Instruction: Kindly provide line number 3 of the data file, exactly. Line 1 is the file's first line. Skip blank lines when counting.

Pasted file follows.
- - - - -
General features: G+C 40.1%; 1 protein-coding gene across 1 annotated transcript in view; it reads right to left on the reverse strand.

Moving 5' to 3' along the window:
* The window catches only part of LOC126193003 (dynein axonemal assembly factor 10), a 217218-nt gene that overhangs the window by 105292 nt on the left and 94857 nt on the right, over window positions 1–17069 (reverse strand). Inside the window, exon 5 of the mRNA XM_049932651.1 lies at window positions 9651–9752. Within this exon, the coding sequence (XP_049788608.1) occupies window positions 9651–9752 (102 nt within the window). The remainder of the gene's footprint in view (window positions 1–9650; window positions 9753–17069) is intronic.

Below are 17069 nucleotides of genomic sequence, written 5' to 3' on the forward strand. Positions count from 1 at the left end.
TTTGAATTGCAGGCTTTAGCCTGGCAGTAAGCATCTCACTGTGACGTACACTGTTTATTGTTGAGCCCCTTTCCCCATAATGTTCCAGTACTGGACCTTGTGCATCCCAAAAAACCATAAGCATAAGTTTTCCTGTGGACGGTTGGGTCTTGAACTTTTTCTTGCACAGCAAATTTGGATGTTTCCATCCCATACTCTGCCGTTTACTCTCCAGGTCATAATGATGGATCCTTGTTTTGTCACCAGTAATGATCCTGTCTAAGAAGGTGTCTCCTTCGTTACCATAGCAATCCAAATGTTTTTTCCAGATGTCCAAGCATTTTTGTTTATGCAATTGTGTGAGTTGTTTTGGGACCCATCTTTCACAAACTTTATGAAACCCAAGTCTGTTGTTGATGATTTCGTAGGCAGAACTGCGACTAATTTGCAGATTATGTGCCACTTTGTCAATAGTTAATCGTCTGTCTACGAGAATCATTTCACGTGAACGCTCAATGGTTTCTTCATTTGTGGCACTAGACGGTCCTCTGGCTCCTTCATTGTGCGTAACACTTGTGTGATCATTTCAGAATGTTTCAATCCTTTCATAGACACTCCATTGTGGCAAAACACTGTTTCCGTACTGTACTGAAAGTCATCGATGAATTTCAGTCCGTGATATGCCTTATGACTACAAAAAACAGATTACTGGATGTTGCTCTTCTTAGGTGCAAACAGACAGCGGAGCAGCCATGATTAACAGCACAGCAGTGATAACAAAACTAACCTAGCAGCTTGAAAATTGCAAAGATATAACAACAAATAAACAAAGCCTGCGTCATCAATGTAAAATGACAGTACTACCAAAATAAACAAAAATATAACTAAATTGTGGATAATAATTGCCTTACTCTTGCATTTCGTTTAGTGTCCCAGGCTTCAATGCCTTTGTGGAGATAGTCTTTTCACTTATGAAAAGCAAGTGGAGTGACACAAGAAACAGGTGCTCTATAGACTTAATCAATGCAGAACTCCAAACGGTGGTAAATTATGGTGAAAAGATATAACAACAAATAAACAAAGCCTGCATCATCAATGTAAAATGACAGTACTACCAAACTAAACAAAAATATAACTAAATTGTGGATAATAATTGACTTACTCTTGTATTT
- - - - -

* The window catches only part of LOC126193003 (dynein axonemal assembly factor 10), a 217218-nt gene that overhangs the window by 105292 nt on the left and 94857 nt on the right, over window positions 1–17069 (reverse strand). Inside the window, exon 5 of the mRNA XM_049932651.1 lies at window positions 9651–9752. Within this exon, the coding sequence (XP_049788608.1) occupies window positions 9651–9752 (102 nt within the window). The remainder of the gene's footprint in view (window positions 1–9650; window positions 9753–17069) is intronic.